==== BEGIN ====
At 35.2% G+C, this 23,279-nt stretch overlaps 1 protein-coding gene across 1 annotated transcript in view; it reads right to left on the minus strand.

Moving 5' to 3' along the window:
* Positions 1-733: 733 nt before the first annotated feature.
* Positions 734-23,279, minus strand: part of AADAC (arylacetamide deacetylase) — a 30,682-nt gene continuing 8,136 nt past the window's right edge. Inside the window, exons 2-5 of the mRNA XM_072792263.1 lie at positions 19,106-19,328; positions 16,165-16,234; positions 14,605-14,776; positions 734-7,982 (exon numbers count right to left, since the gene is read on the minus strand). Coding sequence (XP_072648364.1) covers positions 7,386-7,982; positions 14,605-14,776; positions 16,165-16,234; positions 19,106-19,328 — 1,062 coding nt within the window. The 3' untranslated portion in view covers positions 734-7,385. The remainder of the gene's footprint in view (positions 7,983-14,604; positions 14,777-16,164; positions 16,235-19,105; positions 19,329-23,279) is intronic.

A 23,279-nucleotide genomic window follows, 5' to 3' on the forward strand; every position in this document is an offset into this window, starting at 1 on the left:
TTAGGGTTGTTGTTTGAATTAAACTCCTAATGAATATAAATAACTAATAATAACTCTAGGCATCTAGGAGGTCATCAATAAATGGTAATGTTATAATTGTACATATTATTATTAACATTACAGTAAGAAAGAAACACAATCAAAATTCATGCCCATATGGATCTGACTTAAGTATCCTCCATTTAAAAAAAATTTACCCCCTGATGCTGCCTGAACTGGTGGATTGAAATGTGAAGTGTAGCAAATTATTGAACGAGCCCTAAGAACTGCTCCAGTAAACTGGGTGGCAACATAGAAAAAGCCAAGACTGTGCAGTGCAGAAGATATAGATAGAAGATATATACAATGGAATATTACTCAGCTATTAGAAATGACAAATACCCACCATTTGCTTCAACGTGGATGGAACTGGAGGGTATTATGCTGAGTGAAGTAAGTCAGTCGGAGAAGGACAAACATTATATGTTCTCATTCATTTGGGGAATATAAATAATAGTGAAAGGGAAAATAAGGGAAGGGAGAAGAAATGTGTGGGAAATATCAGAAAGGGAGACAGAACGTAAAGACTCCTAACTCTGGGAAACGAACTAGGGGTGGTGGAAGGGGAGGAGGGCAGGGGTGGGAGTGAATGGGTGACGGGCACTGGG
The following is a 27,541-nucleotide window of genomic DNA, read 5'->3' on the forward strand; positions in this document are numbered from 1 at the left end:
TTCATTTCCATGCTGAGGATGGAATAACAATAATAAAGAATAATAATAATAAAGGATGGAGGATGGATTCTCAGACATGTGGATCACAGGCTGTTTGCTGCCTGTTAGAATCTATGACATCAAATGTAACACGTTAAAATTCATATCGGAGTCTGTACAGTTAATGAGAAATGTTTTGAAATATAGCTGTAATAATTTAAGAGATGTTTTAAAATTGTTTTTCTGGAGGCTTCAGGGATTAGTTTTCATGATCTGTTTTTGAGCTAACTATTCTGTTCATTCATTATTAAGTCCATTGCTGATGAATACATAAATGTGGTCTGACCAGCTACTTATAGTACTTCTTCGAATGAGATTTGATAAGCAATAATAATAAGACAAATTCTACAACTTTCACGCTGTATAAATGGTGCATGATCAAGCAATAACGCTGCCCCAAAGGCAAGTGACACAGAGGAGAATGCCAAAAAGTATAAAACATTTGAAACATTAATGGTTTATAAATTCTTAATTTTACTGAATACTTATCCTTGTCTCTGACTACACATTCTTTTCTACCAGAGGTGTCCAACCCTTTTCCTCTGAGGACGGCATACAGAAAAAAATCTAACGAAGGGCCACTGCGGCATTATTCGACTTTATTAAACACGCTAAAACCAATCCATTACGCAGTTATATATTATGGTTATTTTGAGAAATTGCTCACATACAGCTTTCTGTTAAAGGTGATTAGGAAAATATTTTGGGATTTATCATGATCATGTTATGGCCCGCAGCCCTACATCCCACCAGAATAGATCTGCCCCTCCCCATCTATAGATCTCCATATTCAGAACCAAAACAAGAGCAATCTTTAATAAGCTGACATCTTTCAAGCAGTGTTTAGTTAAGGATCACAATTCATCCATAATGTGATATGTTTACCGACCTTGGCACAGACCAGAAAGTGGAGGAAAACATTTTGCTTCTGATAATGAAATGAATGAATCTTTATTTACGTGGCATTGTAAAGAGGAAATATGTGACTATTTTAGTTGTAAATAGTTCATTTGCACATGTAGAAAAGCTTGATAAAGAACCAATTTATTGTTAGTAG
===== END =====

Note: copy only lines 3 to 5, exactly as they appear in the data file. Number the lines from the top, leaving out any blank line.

* Positions 1-733: 733 nt before the first annotated feature.
* Positions 734-23,279, minus strand: part of AADAC (arylacetamide deacetylase) — a 30,682-nt gene continuing 8,136 nt past the window's right edge. Inside the window, exons 2-5 of the mRNA XM_072792263.1 lie at positions 19,106-19,328; positions 16,165-16,234; positions 14,605-14,776; positions 734-7,982 (exon numbers count right to left, since the gene is read on the minus strand). Coding sequence (XP_072648364.1) covers positions 7,386-7,982; positions 14,605-14,776; positions 16,165-16,234; positions 19,106-19,328 — 1,062 coding nt within the window. The 3' untranslated portion in view covers positions 734-7,385. The remainder of the gene's footprint in view (positions 7,983-14,604; positions 14,777-16,164; positions 16,235-19,105; positions 19,329-23,279) is intronic.

A 23,279-nucleotide genomic window follows, 5' to 3' on the forward strand; every position in this document is an offset into this window, starting at 1 on the left: